Yet, the drab atmosphere seems pervasively oppressive. These monks, Fransciscans it appears, do not reflect in their situation a position I would like to join. This scene, painted in a time of great decline of monasteries, evokes a sadness. Is this their image of holiness? It is drab, colorless, sanctity seemingly being defined as their souls being pressed down. For although their individuality stands out, it seems an individuality which must fight for the barest expression, and which is fighting a losing battle. One can foresee the young monk in a short time no longer interested in the cat, or the monk in the back no longer interested in the outside. This is a scene which for me represents the theological atmosphere of the time. Is this scene what Christ intended for his people?

In another part of the museum we find the picture of Saint Francis in Prayer by Francisco de Zurbaran. Here the sanctity is revealed in a contented, even delighted, countenance of a monk, a clean monk, at prayer, with a clear image of nature behind him. It is sparse, but clean, earnest, hopeful, joyous. In contrast to the founder we find his followers centuries later, sparse still but dirty and sad. Their personalities shine through the dismal scene, but seem stifled by this colorless environment. I find myself sad for these men, wishing they could enjoy the life of a full palette of color.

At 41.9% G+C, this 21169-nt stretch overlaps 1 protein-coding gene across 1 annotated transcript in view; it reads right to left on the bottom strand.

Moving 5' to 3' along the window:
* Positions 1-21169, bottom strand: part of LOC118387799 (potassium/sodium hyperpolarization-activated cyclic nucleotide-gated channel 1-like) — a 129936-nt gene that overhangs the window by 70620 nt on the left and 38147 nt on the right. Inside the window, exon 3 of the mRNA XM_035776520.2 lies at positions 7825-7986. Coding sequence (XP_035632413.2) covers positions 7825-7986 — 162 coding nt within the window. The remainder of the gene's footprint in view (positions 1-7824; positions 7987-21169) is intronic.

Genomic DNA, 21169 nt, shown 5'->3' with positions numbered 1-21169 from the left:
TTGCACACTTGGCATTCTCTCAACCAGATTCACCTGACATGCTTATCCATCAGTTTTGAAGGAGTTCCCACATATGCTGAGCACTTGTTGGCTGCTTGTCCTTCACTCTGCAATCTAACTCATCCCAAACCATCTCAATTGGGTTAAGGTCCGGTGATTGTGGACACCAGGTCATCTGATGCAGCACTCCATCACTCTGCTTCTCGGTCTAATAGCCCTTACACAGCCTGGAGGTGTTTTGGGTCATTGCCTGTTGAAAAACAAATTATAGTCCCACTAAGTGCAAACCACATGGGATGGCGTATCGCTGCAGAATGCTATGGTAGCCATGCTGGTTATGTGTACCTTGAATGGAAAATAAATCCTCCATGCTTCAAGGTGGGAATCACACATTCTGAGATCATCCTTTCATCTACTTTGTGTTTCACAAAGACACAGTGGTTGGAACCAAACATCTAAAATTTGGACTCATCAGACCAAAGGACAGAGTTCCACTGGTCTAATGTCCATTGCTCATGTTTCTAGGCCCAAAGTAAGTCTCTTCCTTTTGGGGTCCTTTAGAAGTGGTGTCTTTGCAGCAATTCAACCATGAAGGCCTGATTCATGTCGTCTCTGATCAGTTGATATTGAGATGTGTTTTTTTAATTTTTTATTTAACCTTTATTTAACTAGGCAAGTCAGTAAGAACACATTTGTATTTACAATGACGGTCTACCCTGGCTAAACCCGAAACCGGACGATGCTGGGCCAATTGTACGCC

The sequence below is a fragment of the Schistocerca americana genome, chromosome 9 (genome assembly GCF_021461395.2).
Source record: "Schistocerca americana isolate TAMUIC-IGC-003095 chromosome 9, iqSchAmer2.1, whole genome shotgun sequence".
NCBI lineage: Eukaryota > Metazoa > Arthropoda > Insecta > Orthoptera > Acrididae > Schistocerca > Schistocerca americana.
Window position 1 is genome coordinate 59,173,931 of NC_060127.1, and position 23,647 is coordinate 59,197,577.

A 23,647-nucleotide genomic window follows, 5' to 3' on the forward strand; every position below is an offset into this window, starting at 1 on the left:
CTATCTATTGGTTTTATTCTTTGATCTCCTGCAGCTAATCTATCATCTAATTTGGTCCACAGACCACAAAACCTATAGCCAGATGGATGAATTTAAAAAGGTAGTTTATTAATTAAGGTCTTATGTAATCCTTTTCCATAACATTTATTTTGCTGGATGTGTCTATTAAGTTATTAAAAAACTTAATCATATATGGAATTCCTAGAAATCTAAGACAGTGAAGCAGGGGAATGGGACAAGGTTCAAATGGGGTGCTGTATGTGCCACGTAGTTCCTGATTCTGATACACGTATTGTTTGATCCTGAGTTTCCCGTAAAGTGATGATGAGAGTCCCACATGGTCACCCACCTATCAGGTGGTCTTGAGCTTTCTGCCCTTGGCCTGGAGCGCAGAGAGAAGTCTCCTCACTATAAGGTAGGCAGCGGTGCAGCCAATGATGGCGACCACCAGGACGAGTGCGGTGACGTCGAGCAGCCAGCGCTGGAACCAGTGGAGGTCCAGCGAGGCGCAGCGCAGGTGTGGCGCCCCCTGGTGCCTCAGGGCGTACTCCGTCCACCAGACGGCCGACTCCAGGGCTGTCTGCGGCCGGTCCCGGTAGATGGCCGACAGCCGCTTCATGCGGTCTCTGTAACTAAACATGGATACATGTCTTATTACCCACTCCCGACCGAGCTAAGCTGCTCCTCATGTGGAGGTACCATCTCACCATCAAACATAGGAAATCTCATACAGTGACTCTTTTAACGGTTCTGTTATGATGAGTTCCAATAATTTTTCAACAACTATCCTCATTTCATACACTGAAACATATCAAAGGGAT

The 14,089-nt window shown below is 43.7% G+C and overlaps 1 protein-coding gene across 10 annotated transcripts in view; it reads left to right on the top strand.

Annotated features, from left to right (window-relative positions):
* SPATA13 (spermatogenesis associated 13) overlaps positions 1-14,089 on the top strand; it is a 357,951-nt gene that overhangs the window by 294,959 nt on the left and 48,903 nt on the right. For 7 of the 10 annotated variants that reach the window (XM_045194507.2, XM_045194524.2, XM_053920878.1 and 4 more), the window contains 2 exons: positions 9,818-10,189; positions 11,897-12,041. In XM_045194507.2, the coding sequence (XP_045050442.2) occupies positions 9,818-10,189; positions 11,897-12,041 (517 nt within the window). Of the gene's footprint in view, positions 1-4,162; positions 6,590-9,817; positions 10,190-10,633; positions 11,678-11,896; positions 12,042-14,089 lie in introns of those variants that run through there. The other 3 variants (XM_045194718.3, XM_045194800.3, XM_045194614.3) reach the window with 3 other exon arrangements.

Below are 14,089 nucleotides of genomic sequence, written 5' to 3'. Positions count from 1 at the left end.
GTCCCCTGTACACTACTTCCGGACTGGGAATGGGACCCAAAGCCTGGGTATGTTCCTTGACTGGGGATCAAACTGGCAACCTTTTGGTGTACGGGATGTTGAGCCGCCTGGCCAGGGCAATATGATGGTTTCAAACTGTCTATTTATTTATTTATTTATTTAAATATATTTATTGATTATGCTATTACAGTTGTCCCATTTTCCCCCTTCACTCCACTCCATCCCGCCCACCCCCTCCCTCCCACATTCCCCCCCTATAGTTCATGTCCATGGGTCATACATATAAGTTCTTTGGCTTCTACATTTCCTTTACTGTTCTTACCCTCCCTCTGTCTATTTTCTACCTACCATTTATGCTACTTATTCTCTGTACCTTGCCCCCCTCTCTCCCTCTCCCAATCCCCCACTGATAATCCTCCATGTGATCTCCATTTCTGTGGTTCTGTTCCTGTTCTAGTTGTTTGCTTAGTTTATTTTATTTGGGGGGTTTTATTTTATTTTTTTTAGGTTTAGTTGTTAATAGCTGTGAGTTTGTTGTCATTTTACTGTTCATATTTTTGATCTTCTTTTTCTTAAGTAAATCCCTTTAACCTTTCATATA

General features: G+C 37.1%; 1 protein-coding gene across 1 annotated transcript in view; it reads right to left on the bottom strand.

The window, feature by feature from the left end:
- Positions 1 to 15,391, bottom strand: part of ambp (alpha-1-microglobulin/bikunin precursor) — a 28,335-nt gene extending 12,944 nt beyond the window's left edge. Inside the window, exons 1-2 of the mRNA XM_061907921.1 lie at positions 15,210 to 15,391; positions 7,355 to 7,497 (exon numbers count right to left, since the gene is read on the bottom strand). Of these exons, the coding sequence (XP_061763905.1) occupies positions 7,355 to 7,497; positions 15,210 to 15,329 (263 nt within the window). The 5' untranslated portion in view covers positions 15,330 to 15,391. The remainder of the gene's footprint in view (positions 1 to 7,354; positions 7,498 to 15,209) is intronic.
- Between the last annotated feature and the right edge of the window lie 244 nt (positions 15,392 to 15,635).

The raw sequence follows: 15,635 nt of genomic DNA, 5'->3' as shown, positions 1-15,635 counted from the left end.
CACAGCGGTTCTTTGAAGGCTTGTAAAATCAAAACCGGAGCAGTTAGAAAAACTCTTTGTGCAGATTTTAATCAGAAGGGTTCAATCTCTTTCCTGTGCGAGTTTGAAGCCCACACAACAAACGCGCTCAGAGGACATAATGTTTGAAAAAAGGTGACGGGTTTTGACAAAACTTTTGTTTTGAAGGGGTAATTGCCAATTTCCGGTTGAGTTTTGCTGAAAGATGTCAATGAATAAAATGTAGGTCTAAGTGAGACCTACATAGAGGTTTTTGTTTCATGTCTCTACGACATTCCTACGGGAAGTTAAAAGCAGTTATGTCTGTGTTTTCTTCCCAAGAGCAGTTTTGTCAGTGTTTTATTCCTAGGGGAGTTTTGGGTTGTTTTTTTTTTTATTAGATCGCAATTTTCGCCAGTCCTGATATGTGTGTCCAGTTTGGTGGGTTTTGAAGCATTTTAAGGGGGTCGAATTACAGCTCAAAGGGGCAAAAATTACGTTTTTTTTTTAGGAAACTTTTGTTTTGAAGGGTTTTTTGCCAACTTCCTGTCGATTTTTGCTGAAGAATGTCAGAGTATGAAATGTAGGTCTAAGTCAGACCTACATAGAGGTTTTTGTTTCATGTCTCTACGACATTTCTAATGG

Yet certainly, Magnasco portrayed the reality of a monastery during this time, a time in which the church was needing to find itself again. Through his portrayal of this scene, emotions, thoughts, feelings, were evoked in me which would certainly not have been simply through reading about the state of Italian monasteries of the 18 th century. This is a scene which I have never experienced, but yet I can identify with the yearnings of these men, some of them at least, to find God. Their time, and their quest, placed them in the scene of this painting, drab, colorless, dirty, stifling. But their personalities came out, and certainly the Spirit was still active in the life of those who truly did live this scene. The question, of course, can be raised about Magnasco's intentions in this painting, whether it meant to convey a message or whether it was simply a scene which interested him. For me, however, the simple portrayal of the scene, with or without deeper intentions, engaged my own imagination, letting me participate in the imagination of Magnasco and in the lives of those he sought to portray. It prompted thoughts of the theology which would give rise to such a scene, and drew me in emotionally as I gazed upon it. In doing this, Magnasco revealed a world to me which is otherwise inaccessible, and in doing this added to my own thoughts and perspectives on church history and on church present. That kind of provocation it seems is what art is all about.

To Die Is Gain
Back to whither you came
Patrick Oden,  yeoman raven master